Tess is finally safe from the reach of the Council, now that she is living in the Middlelands with the rebel Isolationists. With James having returned to Templeton, she easily falls back into her friendship with Henry, though her newfound knowledge of Robert’s chosen one status still stings. Even surrounded by people, Tess has never felt more alone. So she’s thrilled when James returns to the settlement, demanding to see Tess — until she finds out that it’s because her sister, Louisa, has been recruited into Tess’s old position at Templeton, and that the dangerously sadistic chosen one George has taken an interest in her.
My thoughts on the book:
Naturals illustrates just how much Truitt has grown as an author. This installment opens with an emotional prologue in which I could actually feel Tess' emotions. Compared to Chosen Ones, the emotional writing is a huge improvement. The words are beautiful and Truitt shows instead of tells what happens to Tess. The characters continue to grow; the plot is engrossing; and the continued world building is fantastic. This is one book you don't want to miss.
Now that Tess has stopped repressing her emotions, I like her much better. She is a lot easier to relate to in this novel, and she is actually quite likable. I admire her bravery, but the fact that she forgives people (who sometimes don't deserve it) so easily annoys me at times. James is fantastic, just like in the last novel. Robert is MIA for a lot of the book, but I still ended up loving him even more, and Henry is the biggest jerk alive. The new characters, such as Lockwood, add an interesting layer to the story.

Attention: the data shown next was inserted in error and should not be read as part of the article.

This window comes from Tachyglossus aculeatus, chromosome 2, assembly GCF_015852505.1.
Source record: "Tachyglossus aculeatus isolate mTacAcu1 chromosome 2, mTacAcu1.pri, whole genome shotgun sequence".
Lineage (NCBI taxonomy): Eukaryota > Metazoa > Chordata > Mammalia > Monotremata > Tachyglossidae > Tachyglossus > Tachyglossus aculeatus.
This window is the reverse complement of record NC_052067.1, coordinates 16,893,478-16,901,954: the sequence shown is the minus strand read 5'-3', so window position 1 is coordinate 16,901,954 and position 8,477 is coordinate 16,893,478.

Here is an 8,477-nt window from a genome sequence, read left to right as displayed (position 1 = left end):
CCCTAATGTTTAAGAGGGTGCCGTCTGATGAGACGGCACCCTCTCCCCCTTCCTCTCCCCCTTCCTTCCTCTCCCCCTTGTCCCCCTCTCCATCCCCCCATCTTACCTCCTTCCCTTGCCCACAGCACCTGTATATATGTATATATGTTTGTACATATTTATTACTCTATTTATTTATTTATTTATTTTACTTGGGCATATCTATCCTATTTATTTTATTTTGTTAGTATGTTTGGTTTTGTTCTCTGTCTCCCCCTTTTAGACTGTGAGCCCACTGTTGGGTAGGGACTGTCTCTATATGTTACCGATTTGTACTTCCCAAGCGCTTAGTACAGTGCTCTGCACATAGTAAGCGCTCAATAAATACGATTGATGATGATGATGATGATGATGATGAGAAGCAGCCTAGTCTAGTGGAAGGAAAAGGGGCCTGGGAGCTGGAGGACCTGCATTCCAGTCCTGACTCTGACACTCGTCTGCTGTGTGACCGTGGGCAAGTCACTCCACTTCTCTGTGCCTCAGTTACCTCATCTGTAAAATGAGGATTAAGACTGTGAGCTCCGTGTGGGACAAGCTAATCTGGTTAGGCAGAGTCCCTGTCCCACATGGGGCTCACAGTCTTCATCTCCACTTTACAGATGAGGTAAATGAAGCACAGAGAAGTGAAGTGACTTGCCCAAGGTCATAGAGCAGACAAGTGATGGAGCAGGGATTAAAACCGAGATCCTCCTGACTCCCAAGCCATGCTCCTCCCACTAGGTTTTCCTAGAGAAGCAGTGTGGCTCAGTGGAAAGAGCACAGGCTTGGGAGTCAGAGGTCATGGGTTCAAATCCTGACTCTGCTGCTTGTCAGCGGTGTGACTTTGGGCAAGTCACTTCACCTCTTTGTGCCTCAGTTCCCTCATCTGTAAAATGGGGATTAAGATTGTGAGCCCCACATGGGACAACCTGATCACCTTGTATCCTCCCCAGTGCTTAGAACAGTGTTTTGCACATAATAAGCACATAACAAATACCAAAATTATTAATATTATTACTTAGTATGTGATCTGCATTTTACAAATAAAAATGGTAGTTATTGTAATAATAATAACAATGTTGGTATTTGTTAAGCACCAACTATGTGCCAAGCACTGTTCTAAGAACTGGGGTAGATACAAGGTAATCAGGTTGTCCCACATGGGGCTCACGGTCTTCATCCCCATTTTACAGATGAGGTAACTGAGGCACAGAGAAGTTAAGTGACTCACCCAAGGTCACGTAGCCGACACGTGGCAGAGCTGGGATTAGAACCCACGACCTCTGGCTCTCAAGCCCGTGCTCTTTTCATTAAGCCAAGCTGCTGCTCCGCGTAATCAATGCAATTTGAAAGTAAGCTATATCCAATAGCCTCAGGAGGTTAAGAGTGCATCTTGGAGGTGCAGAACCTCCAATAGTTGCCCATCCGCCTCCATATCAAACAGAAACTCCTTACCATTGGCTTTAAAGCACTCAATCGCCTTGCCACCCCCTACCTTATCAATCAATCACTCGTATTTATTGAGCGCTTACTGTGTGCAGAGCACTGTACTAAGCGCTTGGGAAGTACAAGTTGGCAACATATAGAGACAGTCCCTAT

The plot is intriguing and captivating. There isn't a lot of action, but the reader is still kept on the edge of his or her seat with this installment. The writing is unbelievably wonderful, and Truitt's ability to show instead of tell improved vastly from the previous book. The character development is believable and engaging. Truitt also paints a very vivid picture of life with the Isolationists, which shows the true price of freedom in Tess' world. Truitt incorporates classical literature as a method of helping us further understand the characters, much like she did in the last novel, and I really like that addition to her stories. There is a big surprise at the ending, and I'm a bit displeased at how things ended. However, I know this isn't the last book, and I appreciate the feeling of suspense that the ending gives. If everything had been happy and perfect, then no one would continue reading the series, right? I'll just suffer until the next book comes out, haha.
Overall, I'd recommend this book and this series to fans of Dystopian literature... especially if you're tired of the same cookie-cutter type plots and characters in the other novels of the genre. The Lost Souls series stands out in an over-saturated genre and is a must-read for all fans of YA Dystopian.